Cracks in Florida's reporting system allow an untold number of mentally ill people to buy guns, as happened in Wednesday's school shooting, which is prompting a review at the state and federal level about sales restrictions.
In general, buyers are reviewed for court orders of mental defects, such as being committed involuntarily to a mental institution or acquitted of a crime for mental illness, but not voluntary hospitalizations.
On Monday, President Trump indicated he would be open to improving background checks.
"While discussions are ongoing and revisions are being considered, the president is supportive of efforts to improve the federal background check system," White House press secretary Sarah Sanders said.
Trump spoke Friday with Sen. John Cornyn, R-Texas, about legislation with Sen. Chris Murphy, D-Conn., to improve compliance with the federal criminal background check for gun buyers, which includes adjudications for mental illness.
Florida Gov. Rick Scott said last week that he would discuss with the Legislature how to prevent people with mental illness from getting their hands on guns.
“If somebody is mentally ill, they can’t have access to a gun,” Scott said.
The efforts follow the shooting deaths of 17 people Wednesday at Marjory Stoneman Douglas High School in Parkland, Fla. Nikolas Cruz, 19, is charged with murder in the case.
His public defender, Melisa McNeill, described Cruz in his initial court appearance Thursday as a "broken child" who suffered brain-development problems and depression.
The FBI revealed Friday that somebody called a tip line Jan. 5 to warn about Cruz’s gun ownership, desire to kill people, erratic behavior and disturbing social media posts. FBI Director Christopher Wray said the agency is reviewing why the tip wasn’t investigated and is committed to improving.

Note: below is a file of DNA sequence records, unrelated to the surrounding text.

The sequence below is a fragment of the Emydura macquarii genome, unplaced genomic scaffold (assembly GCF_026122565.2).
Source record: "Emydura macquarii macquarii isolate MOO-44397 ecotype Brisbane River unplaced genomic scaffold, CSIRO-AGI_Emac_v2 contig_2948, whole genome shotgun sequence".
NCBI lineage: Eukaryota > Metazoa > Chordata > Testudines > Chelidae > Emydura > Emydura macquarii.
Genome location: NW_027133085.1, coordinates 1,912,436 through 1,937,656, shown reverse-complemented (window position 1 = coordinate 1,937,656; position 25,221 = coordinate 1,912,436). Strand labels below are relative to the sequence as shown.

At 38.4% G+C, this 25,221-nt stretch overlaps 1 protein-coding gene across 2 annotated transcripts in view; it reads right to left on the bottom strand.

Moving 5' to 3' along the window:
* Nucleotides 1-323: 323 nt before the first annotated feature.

More about the Florida rampage and gun laws:
Regardless of warning signs, Cruz bought the AR-15-style rifle used in the attack about a year ago, according to Peter Forcelli, special agent in charge of the Miami office of the Bureau of Alcohol, Tobacco, Firearms and Explosives.
“Under the gun laws that we have in this country, including in Florida, a teenager can be prohibited from purchasing an alcoholic beverage, but yet that same teenager can purchase a military-style weapon,” said Jimmy Gurule, a Notre Dame law professor who was a federal prosecutor and former assistant attorney general in the Bush administration. “That’s an insane system.”
In Florida, people 18 years old or older can buy rifles and shotguns, while waiting until at least 21 years old to buy handguns. Purchases of long guns have no waiting period, while handguns have a three-day waiting period.
The buyer fills out three pages of questions on an ATF form, including about felony convictions and substance abuse.